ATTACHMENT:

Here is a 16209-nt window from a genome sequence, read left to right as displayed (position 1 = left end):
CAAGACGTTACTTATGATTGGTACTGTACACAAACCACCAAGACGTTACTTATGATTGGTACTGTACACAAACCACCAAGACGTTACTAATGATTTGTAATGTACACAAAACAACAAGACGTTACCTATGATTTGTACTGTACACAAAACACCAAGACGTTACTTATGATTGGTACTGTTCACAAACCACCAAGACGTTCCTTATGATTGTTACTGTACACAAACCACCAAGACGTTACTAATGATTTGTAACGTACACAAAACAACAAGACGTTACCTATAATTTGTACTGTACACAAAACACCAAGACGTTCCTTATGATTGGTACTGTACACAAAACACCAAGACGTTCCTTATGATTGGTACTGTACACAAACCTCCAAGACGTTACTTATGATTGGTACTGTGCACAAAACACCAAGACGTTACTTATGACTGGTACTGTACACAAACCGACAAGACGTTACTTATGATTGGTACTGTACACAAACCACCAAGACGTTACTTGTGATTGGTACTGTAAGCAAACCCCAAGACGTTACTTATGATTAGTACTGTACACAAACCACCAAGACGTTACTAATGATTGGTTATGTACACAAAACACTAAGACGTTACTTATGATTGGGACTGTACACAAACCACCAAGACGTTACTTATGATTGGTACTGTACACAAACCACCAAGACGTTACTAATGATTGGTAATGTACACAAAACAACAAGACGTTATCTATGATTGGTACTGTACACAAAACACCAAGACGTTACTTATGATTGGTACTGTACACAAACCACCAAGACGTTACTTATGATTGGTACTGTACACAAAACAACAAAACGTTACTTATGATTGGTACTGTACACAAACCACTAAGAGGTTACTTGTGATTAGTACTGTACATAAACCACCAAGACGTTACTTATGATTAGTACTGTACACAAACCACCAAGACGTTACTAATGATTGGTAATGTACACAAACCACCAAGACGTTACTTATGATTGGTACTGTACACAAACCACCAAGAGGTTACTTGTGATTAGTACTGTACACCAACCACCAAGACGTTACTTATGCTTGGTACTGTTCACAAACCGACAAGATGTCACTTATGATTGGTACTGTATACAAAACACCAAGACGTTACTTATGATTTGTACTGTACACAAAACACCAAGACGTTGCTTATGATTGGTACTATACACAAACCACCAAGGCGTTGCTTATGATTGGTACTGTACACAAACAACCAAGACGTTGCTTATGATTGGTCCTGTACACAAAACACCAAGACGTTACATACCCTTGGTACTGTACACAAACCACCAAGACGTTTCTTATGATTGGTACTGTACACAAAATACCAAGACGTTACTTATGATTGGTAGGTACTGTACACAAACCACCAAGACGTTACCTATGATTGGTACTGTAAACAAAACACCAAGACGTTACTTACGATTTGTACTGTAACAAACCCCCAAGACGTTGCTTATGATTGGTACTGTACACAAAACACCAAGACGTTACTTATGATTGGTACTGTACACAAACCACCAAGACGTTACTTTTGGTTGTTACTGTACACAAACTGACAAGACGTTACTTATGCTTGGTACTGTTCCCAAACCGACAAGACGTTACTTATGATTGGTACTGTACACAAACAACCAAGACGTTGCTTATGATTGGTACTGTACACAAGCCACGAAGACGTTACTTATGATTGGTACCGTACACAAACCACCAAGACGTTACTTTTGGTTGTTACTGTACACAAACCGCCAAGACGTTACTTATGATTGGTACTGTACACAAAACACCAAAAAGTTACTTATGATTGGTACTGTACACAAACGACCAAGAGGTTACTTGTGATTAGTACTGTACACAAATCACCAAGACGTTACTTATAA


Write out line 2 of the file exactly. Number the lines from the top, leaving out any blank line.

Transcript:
CAAGACGTTACTTATGATTGGTACTGTACACAAACCACCAAGACGTTACTTATGATTGGTACTGTACACAAACCACCAAGACGTTACTAATGATTTGTAATGTACACAAAACAACAAGACGTTACCTATGATTTGTACTGTACACAAAACACCAAGACGTTACTTATGATTGGTACTGTTCACAAACCACCAAGACGTTCCTTATGATTGTTACTGTACACAAACCACCAAGACGTTACTAATGATTTGTAACGTACACAAAACAACAAGACGTTACCTATAATTTGTACTGTACACAAAACACCAAGACGTTCCTTATGATTGGTACTGTACACAAAACACCAAGACGTTCCTTATGATTGGTACTGTACACAAACCTCCAAGACGTTACTTATGATTGGTACTGTGCACAAAACACCAAGACGTTACTTATGACTGGTACTGTACACAAACCGACAAGACGTTACTTATGATTGGTACTGTACACAAACCACCAAGACGTTACTTGTGATTGGTACTGTAAGCAAACCCCAAGACGTTACTTATGATTAGTACTGTACACAAACCACCAAGACGTTACTAATGATTGGTTATGTACACAAAACACTAAGACGTTACTTATGATTGGGACTGTACACAAACCACCAAGACGTTACTTATGATTGGTACTGTACACAAACCACCAAGACGTTACTAATGATTGGTAATGTACACAAAACAACAAGACGTTATCTATGATTGGTACTGTACACAAAACACCAAGACGTTACTTATGATTGGTACTGTACACAAACCACCAAGACGTTACTTATGATTGGTACTGTACACAAAACAACAAAACGTTACTTATGATTGGTACTGTACACAAACCACTAAGAGGTTACTTGTGATTAGTACTGTACATAAACCACCAAGACGTTACTTATGATTAGTACTGTACACAAACCACCAAGACGTTACTAATGATTGGTAATGTACACAAACCACCAAGACGTTACTTATGATTGGTACTGTACACAAACCACCAAGAGGTTACTTGTGATTAGTACTGTACACCAACCACCAAGACGTTACTTATGCTTGGTACTGTTCACAAACCGACAAGATGTCACTTATGATTGGTACTGTATACAAAACACCAAGACGTTACTTATGATTTGTACTGTACACAAAACACCAAGACGTTGCTTATGATTGGTACTATACACAAACCACCAAGGCGTTGCTTATGATTGGTACTGTACACAAACAACCAAGACGTTGCTTATGATTGGTCCTGTACACAAAACACCAAGACGTTACATACCCTTGGTACTGTACACAAACCACCAAGACGTTTCTTATGATTGGTACTGTACACAAAATACCAAGACGTTACTTATGATTGGTAGGTACTGTACACAAACCACCAAGACGTTACCTATGATTGGTACTGTAAACAAAACACCAAGACGTTACTTACGATTTGTACTGTAACAAACCCCCAAGACGTTGCTTATGATTGGTACTGTACACAAAACACCAAGACGTTACTTATGATTGGTACTGTACACAAACCACCAAGACGTTACTTTTGGTTGTTACTGTACACAAACTGACAAGACGTTACTTATGCTTGGTACTGTTCCCAAACCGACAAGACGTTACTTATGATTGGTACTGTACACAAACAACCAAGACGTTGCTTATGATTGGTACTGTACACAAGCCACGAAGACGTTACTTATGATTGGTACCGTACACAAACCACCAAGACGTTACTTTTGGTTGTTACTGTACACAAACCGCCAAGACGTTACTTATGATTGGTACTGTACACAAAACACCAAAAAGTTACTTATGATTGGTACTGTACACAAACGACCAAGAGGTTACTTGTGATTAGTACTGTACACAAATCACCAAGACGTTACTTATAA